Colin Griffiths looks back at twenty-five years of Frontline magazine in print.
So farewell then, Frontline magazine as we know it. It is twenty-five years since Frontline first saw the light of day and in that period much has changed. People with intellectual disability have moved out of congregated settings and into ‘ordinary’ houses. Many people have got jobs in shops, factories, workshops and service industries all over the country. Also in that time Ireland has become a multilingual, multiracial society. In short, difference has thrived, and in that space people with disabilities have become recognised to a great extent as the same as everybody else.
It has now become commonplace that communities proudly announce that they are inclusive, and within these places people with intellectual disability find it possible to lead a more fulfilling life. Most people do, but not all, because there is no universal panacea for the legacy of the old institutions and the old institutional ways of thinking that still cling on. But most do live better lives, lives that they have more influence over and lives that can be called lives of quality. To some extent I think this is attributable to the Special Olympics of 2003—surely a seminal event in the growing understanding of what inclusion means in practice. Also it seems to me that Irish society has opened up; it always was a welcoming society, but even more so these days. Despite the pressure of the recession, Ireland remains a place where people are welcome. Having acknowledged the progress that has been made, the revelations of abuse that have recently surfaced, and the general sense that HIQA inspections have uncovered services that are imperfect at best, leave an uneasy feeling.
However, I take the view that even the apparently incessant bad news emerging from the intellectual disability services sector holds a silver lining. I think, firstly, that most services are doing a good job of providing quality and also that those that are not are getting a severe reminder that poor service will not be tolerated and, secondly, that those people who treat service users with intellectual disability without kindness have no place working with or being around them.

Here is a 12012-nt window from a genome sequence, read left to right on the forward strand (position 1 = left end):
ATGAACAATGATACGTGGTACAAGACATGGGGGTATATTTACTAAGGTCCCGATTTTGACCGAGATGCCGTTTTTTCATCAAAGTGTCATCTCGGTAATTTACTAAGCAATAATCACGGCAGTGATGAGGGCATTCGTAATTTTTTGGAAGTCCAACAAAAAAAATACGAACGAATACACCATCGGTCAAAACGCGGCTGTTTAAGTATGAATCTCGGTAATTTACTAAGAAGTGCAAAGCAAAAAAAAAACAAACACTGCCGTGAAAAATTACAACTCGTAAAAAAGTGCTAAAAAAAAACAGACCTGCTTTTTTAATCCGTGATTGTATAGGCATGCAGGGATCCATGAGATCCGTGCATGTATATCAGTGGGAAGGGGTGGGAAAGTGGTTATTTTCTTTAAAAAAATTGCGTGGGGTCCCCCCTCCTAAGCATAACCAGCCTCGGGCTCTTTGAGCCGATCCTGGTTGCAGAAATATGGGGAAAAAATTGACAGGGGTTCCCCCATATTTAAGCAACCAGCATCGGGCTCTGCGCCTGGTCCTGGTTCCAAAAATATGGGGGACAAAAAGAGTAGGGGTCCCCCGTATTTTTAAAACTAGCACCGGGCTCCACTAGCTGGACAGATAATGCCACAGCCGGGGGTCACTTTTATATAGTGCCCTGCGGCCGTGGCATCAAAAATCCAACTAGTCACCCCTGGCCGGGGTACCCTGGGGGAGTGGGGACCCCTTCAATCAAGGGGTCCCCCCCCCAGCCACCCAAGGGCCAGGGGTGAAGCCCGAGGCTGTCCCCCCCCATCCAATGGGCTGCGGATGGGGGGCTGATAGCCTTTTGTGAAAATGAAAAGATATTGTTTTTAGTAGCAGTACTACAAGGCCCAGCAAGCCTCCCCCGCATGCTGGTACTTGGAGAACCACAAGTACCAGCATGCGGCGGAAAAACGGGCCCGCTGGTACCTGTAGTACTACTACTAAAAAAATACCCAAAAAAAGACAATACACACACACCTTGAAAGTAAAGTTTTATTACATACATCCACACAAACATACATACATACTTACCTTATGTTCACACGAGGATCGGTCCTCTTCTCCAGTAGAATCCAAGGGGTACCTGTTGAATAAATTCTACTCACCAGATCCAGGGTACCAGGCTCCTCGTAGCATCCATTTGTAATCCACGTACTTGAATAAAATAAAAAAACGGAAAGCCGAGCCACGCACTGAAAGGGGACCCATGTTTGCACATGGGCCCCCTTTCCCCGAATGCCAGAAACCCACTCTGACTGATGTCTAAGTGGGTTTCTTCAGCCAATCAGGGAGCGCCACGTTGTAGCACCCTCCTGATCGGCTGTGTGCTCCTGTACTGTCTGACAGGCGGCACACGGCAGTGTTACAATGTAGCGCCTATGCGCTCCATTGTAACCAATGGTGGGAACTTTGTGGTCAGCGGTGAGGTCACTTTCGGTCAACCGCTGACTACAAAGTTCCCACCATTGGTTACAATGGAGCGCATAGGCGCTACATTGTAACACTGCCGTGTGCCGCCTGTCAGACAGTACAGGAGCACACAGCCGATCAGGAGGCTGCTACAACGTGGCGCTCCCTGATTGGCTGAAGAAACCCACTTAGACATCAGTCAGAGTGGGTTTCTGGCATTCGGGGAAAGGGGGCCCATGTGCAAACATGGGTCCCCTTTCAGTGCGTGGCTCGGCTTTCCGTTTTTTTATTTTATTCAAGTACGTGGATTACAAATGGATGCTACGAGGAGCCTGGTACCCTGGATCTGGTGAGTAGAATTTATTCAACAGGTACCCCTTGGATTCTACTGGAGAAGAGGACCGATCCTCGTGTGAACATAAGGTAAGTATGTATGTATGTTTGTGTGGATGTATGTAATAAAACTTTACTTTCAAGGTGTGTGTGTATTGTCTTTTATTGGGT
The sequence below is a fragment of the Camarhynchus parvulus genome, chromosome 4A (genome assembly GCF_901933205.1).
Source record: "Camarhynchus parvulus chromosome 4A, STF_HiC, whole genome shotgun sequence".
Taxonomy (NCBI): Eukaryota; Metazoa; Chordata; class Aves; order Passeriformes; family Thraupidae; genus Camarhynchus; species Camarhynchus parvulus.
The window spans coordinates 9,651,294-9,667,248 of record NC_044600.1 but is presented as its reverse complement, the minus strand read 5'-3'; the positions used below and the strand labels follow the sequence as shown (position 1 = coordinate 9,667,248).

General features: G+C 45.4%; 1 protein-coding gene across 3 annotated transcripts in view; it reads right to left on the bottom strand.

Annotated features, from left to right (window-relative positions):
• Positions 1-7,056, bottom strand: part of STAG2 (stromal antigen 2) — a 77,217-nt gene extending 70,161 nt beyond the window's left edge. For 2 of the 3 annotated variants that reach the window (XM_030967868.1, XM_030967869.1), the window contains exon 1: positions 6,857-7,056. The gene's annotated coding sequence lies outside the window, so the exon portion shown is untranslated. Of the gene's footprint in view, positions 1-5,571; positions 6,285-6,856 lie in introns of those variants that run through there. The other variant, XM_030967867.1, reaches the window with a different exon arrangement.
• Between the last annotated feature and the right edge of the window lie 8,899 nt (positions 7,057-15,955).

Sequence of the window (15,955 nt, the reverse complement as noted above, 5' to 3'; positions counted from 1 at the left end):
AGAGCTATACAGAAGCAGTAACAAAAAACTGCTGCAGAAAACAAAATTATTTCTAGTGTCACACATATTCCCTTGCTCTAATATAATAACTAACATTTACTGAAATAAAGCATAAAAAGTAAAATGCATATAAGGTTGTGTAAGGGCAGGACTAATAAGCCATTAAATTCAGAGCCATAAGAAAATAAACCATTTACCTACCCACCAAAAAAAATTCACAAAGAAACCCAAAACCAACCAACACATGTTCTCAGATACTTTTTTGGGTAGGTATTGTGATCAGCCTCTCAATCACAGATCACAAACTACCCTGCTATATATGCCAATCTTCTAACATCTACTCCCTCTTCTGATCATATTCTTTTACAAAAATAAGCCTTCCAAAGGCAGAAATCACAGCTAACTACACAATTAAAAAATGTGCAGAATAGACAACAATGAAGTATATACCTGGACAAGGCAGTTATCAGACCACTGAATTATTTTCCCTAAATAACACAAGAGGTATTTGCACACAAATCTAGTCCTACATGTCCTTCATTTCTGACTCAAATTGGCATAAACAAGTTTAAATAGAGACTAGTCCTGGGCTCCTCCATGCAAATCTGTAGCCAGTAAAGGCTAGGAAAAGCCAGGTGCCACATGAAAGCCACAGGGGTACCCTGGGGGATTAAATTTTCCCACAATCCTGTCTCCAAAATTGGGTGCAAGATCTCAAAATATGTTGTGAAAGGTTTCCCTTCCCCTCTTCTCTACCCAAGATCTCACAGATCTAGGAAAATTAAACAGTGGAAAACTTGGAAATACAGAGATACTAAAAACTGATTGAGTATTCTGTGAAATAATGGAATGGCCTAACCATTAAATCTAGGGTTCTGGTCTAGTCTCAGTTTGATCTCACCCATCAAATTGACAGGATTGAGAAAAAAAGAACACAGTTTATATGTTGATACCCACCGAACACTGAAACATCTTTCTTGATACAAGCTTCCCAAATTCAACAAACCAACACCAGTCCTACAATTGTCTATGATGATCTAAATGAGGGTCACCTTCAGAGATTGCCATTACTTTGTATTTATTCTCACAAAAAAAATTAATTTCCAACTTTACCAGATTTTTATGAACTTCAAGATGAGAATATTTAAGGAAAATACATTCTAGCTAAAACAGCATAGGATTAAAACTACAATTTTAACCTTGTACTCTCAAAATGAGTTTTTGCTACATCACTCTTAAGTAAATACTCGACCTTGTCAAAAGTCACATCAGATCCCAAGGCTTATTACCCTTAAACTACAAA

As editor of Frontline in the early years of the last decade, I found that four times a year I was under pressure to ‘get the copy in’. This was perhaps easier for me as I was working in the academic sector and academics love the opportunity to get a publication out in the public arena swiftly. Furthermore, they can write—after all, words are their stock in trade. Since Stephen took over the editorship Frontline,while retaining an academic focus, has become more ‘people friendly’. This is a welcome development as the involvement of people with intellectual disability and their families has deepened and I think become more influential.
Part of the vision of the editorial board was that a copy of Frontline would be available in every centre, preferably in houses and places where people with intellectual disability lived and worked and spent their time. In other words, the magazine would be ‘around’, people with intellectual disability, staff and family members would be able to just pick it up, glance through it, read an article if it interested them, or use it to light the fire if not! In short Frontline could become like Hello magazine, ubiquitous and influential on that account. I do not think that this goal was ever fully achieved, certainly some centres and services took multiple copies and spread them around, but others kept them in libraries where they had to be sought out; still others had never [and still have not] heard of Frontline.
What was Frontline? At its best, it was a source of information and entertainment. It told what people with intellectual disability, their families, those who worked to support them and others were doing. It offered a kaleidoscopic perspective on the issues of the time; hard-edged research co-existed with reports of fun days out and garden fêtes. The achievement of such an all-inclusive perspective was quite unique. In addition, it provided a place for people with intellectual disability to tell some of their stories, for their families to explain their joys and sorrows, and for all to articulate their hopes for the future.
As a source of information Frontline was both very powerful and at times quite patchy. As a space in which opinion about the issues of the day in the sector in Ireland could be articulated it had no equal. However, in the end I think Frontline was essentially a place to meet one’s friends.
I will miss it as the magazine rides off into the sunset. However,r the new digital dawn is upon us and Frontline,like every other form of print media, has had to adapt. The new format will be more flexible and hopefully more accessible, even though we will have to access it from our phones, tablets and whatnot. I think over the next 25 years, Frontline will be equally as important as in the last 25. It will, in fact, be the same but different.